Michael McDowell's spirits high despite 'rough few weeks,' series of DNFs

CONCORD, N.C. — Michael McDowell is ever the optimist, even in the face of adversity. That’s as evident now as any other time in the middle of a six-race skid that has produced four DNFs in the past six races.

Three consecutive early exits have contributed to a 31.2 average finish over the past six weeks, dating back to the March 24 race at Circuit of The Americas.

“Yes! Get you some of that,” McDowell laughed during a Tuesday media availability at the NASCAR Productions Facility after being reminded of the stretch.

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A veteran of the sport with 476 Cup starts behind him, McDowell knows the ups and downs of motorsports well. The downs are obvious right now, but context helps: In two of the past three races — at Texas Motor Speedway and Talladega Superspeedway, respectively — McDowell was racing for the lead at the time of crashing out, including in the final half-mile on Talladega’s 2.66-mile high banks. The third was a hub failure last weekend at Dover Motor Speedway.

Wrecking from first or second place is typically as effective on the results sheet as wrecking from 31st, but there were positives to take from these scenarios nonetheless.

“No doubt, it’s been a rough few weeks, right?” said McDowell, the 2021 Daytona 500 champion. “Some of them have been my self-inflicted wounds. Some of them have been our self-inflicted wounds from a team and preparation and parts standpoint. Last weekend in Dover, we had a right-front hub break, and that’s a spec part. That’s a sealed part. We just found out today … it only had one race on it, had no damage. It wasn’t out of mileage, so nothing to indicate that we did anything wrong. It was just a failure. And so sometimes you have failures, right? And so it’s just been a rough stretch.”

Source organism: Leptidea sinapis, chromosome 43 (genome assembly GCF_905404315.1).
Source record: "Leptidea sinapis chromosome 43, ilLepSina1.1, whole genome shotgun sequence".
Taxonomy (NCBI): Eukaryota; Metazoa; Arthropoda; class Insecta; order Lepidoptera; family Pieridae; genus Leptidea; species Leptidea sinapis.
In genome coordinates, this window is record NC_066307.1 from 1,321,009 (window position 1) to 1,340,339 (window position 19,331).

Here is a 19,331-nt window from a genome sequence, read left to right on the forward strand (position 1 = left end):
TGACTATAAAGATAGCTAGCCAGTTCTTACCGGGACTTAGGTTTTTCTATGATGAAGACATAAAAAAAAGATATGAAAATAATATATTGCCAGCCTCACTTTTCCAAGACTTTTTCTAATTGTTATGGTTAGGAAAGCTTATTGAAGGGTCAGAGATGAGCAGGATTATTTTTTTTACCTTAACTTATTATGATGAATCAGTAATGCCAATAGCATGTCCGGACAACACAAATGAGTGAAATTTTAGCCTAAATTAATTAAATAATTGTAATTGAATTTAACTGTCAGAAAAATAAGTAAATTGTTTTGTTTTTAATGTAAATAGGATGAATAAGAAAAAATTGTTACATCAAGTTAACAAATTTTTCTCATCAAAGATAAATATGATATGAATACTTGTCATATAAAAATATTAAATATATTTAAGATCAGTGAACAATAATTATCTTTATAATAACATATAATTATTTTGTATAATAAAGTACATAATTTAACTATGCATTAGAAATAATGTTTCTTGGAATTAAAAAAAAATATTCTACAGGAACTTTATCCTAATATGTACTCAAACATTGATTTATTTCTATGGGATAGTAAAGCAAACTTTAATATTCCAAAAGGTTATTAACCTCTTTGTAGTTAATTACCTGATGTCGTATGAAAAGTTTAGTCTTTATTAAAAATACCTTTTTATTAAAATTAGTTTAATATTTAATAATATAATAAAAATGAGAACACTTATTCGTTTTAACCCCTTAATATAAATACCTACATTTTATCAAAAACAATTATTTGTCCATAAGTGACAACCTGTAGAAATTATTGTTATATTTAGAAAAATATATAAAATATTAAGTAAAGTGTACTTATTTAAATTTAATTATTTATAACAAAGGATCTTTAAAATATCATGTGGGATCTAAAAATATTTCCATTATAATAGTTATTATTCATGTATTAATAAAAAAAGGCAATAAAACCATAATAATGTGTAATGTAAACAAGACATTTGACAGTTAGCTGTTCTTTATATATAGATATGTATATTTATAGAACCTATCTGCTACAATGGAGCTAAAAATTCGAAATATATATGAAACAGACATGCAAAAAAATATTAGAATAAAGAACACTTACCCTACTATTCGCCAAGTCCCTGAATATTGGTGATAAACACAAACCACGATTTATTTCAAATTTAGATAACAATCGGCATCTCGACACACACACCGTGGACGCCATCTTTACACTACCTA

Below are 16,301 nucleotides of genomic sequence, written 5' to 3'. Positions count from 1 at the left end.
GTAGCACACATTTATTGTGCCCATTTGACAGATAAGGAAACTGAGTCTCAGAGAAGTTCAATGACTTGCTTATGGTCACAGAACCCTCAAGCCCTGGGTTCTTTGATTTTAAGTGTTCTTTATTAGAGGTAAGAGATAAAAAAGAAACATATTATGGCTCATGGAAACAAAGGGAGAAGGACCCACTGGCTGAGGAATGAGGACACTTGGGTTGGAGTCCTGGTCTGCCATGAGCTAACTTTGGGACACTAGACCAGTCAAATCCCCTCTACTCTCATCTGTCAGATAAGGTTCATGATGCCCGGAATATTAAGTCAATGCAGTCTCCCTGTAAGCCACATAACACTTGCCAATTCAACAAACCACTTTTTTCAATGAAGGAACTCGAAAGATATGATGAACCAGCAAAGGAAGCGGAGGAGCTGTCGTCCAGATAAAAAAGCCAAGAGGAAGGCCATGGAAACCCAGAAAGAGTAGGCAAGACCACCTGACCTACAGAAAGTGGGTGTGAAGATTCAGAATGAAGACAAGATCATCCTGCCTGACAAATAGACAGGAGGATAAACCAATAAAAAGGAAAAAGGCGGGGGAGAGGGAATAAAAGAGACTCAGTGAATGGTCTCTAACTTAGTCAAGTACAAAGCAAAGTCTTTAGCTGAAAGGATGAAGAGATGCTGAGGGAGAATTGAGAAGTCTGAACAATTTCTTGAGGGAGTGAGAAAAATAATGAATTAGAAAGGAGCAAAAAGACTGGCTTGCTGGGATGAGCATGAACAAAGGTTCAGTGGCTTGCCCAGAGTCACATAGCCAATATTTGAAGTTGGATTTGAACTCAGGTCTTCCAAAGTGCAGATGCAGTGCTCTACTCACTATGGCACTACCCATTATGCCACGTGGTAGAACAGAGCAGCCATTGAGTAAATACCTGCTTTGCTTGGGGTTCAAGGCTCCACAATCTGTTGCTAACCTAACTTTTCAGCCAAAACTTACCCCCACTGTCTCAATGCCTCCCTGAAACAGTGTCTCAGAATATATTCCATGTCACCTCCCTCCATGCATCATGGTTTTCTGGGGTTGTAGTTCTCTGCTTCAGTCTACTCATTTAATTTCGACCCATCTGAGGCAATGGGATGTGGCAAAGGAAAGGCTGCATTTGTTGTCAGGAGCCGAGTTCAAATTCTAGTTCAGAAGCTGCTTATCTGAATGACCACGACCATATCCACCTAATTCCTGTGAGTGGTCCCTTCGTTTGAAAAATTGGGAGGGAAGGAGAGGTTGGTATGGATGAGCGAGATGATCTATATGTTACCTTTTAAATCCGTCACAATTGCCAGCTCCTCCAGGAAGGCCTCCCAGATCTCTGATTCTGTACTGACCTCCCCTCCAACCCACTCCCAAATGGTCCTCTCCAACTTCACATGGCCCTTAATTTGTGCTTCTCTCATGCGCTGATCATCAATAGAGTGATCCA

McDowell has often described himself as analytical and put that analysis to work Tuesday, dissecting why he crashed at Texas — “100% my fault.” With an opportunity to take control of the race at the end of Stage 2, McDowell was racing in the outside lane against Ross Chastain before his No. 34 Ford snapped loose over the Turn 3 bumps and was sent careening rear-first into the SAFER barrier. Then came a long discussion regarding the Talladega finish as he tried to block the advances of Brad Keselowski in the closing moments, how those runs evolved and how the race changed when the outside lane lost momentum.

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“If you stay in your mind about it, it can mess you up. But I don’t,” McDowell said. “I mean, if I break it down analytically and I think about it, I can give you good excuses for all of them. Excuses don’t produce results in racing, and we all know that. But having answers is important, if that makes sense. So if you replace that word ‘excuses’ with ‘answers,’ we have an answer to why these things happened. And so we’re not in a panic of, ‘Aw man, we just we don’t have speed or we can’t do that.’ We have speed and we can run in the top 10 and we have the speed to do that. We just have to have everything cleaned up a little bit.”